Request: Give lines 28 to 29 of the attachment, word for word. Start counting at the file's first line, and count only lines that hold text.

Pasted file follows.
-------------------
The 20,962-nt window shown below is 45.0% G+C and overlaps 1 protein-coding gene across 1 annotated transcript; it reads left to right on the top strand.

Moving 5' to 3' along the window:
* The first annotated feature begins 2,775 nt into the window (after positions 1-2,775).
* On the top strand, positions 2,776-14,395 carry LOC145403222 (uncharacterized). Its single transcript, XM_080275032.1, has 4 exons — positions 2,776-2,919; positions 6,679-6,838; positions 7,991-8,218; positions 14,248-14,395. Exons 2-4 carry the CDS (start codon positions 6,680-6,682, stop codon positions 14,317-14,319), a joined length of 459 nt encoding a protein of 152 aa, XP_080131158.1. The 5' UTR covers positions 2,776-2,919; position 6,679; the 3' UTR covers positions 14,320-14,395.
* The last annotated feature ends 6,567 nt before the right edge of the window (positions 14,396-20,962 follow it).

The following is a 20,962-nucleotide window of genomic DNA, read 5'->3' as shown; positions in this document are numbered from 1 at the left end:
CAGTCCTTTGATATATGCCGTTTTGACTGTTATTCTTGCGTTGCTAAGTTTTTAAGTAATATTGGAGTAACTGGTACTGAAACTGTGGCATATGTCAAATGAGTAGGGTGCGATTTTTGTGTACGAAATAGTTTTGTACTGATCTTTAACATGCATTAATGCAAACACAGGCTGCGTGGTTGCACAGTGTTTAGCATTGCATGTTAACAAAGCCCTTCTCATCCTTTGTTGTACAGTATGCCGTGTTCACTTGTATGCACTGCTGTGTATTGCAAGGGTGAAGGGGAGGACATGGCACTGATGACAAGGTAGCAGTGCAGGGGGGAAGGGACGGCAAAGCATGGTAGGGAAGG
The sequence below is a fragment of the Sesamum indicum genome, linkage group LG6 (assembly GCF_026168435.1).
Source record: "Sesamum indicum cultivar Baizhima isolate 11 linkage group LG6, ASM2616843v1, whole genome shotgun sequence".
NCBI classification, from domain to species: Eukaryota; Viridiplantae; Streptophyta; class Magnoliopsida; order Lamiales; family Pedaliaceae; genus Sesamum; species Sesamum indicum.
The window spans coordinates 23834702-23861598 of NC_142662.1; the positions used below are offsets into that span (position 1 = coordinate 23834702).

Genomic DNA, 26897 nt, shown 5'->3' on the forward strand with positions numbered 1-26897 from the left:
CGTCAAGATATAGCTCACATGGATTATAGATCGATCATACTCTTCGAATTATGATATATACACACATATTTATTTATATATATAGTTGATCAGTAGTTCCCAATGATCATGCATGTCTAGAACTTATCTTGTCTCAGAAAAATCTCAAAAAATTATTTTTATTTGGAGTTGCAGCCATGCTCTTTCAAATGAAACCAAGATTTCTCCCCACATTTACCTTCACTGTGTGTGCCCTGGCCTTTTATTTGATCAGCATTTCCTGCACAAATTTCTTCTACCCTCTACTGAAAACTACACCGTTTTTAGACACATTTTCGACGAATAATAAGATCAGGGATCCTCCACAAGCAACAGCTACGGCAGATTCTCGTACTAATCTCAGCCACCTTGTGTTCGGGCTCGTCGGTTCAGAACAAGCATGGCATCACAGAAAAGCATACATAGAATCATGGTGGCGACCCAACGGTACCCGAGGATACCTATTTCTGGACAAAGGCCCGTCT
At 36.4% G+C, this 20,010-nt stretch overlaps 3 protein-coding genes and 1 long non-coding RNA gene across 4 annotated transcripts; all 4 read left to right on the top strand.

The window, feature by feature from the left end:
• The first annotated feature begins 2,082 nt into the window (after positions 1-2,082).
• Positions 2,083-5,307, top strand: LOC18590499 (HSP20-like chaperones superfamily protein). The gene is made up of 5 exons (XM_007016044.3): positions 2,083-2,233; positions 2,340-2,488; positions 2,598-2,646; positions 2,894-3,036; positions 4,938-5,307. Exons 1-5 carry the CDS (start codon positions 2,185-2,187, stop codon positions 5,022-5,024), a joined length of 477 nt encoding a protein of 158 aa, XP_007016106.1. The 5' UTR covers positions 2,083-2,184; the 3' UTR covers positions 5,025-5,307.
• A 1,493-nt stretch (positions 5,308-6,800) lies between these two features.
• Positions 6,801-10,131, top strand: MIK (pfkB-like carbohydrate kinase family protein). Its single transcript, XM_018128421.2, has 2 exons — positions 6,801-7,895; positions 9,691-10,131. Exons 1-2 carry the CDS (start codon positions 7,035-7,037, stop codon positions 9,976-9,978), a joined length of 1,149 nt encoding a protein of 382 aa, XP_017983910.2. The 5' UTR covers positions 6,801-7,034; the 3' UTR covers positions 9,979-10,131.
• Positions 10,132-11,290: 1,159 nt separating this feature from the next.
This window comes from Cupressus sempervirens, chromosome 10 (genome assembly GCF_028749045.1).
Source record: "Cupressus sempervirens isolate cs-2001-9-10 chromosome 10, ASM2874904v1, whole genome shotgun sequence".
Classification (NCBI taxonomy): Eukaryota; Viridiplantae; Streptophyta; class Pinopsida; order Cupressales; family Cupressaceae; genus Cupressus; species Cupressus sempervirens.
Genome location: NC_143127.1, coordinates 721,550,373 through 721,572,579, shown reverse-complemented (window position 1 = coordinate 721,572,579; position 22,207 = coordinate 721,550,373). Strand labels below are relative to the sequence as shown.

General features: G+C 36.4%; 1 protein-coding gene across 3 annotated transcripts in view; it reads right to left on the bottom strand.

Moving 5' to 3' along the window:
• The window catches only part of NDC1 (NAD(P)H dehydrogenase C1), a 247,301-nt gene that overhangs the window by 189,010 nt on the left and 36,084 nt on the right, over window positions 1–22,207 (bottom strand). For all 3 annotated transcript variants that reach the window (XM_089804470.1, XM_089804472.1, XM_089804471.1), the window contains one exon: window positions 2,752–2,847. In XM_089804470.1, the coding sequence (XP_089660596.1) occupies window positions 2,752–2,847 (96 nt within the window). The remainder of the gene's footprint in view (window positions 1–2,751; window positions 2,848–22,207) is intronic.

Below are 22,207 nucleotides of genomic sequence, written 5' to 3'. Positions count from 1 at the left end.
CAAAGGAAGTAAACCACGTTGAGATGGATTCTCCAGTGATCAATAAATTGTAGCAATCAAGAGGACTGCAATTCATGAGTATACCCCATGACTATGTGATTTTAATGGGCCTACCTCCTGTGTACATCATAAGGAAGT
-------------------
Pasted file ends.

Below are 22,207 nucleotides of genomic sequence, written 5' to 3'. Positions count from 1 at the left end.
CAAAGGAAGTAAACCACGTTGAGATGGATTCTCCAGTGATCAATAAATTGTAGCAATCAAGAGGACTGCAATTCATGAGTATACCCCATGACTATGTGATTTTAATGGGCCTACCTCCTGTGTACATCATAAGGAAGT